LONDON (Thomson Reuters Foundation) – If China and the United States start pointing fingers across the table at the key UN climate talks in Paris in 2015, accusing each other of not doing their share to fight climate change, there may now be a way to measure which superpower’s claims are more accurate – and so far it won’t be the American negotiators who come out on top of that argument.
As governments and other climate organisations gear up for efforts to agree a new global deal to curb climate change and deal with its impacts in 2015, a collaboration between a California nonprofit and the Stockholm Environment Institute has produced an online tool to grade the equity of emission reduction pledges that countries have made and will continue to make.
Tom Athanasiou, executive director of EcoEquity, explained that his organisation’s Climate Equity Pledge Scorecard and Climate Equity Reference Calculator are based around the idea that every country has a “fair share” of emissions reductions to make, which can be measured by comparing that country’s historical responsibility (or total amount of emissions to date) and its present capacity, or capability, for reducing emissions.
“The problem here is the problem known as comparability of effort,” he explained. “When you have two countries such as the United States and China, which have really different economic structures, how do you compare the effort being made by the United States to the effort made by China?”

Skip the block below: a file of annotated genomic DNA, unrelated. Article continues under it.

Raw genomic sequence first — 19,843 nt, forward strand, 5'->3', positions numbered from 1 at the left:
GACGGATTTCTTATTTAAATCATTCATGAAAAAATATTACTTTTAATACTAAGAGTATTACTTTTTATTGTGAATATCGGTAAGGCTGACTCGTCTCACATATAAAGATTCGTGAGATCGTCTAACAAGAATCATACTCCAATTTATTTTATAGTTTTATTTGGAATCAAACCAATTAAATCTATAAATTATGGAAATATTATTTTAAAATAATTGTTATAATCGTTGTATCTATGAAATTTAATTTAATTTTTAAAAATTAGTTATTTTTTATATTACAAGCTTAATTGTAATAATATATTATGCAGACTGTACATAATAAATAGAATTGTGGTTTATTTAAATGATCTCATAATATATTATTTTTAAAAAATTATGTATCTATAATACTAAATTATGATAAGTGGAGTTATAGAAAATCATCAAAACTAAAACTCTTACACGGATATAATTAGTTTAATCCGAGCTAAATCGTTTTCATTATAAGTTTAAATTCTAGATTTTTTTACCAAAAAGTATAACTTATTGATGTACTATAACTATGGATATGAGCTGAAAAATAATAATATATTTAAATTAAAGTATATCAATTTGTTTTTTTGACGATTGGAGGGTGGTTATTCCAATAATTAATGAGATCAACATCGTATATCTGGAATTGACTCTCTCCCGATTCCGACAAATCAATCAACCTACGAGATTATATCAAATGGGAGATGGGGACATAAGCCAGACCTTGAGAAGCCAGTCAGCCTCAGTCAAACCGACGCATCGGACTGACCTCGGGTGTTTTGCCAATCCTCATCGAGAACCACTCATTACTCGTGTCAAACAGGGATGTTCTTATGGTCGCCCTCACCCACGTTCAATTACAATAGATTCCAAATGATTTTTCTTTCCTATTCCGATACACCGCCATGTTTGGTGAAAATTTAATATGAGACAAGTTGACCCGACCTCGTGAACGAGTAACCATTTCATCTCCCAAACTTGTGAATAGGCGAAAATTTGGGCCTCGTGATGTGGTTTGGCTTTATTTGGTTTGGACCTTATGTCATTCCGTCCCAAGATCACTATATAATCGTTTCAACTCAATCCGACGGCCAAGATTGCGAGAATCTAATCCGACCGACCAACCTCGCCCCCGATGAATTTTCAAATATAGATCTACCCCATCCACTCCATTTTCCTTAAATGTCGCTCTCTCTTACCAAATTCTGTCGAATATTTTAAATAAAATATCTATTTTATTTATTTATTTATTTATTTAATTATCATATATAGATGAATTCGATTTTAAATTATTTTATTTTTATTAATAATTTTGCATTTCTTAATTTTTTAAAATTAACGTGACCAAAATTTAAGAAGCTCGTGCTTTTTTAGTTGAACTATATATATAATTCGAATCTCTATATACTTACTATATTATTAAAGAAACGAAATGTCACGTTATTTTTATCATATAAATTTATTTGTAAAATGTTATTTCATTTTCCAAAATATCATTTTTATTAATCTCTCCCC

This is a familiar, and important, political problem. “It’s a lot harder for you to make a strong effort if you feel that other people are just taking advantage of you. That same dynamic maintains at the international level. If you believe, as I do, that the problem is that we’re in an emergency situation, and we need an emergency global mobilisation, than we have to have some notion of when a country is doing its fair share and when it’s not.”
The tool that Athanasiou helped to create aims to do just that. “It’s a guide to negotiators, and a guide to campaigners, and a guide to journalists,” he said. “These tools are so that we can say, actually, these countries are clearly proposing to do a larger fraction of their fair share than other countries … so at least we can identify leaders and laggards.”
Judging by the scorecard, which is a simplified version of the calculator, many of China’s pledges are significantly more ambitious than those of the United States. The scorecard suggests that China has in fact pledged to reduce more than its “fair share” of emissions, while the U.S. falls well under that mark.
Two other countries whose scorecards stand out, according to Athanasiou, are Costa Rica, a “leader,” and Singapore, a “laggard.”
He said that the goals of the project are both short-term and long-term. “We have a number of hopes. One is that the negotiations themselves will be eased by this process, and facilitated, and that there will be, on balance, a greater chance of success against the background of this analysis than there would be without it.”
Looking farther down the road, “from a longer term perspective, we can get the concepts of fair shares into play in a way that actually makes sense, because we believe that we’re confronting a civilisational emergency, and that there’s no way to deal with it except against a background in which we’re all together, and we all have to do our fair shares,” he said.
Samuel Mintz is an AlertNet Climate intern.
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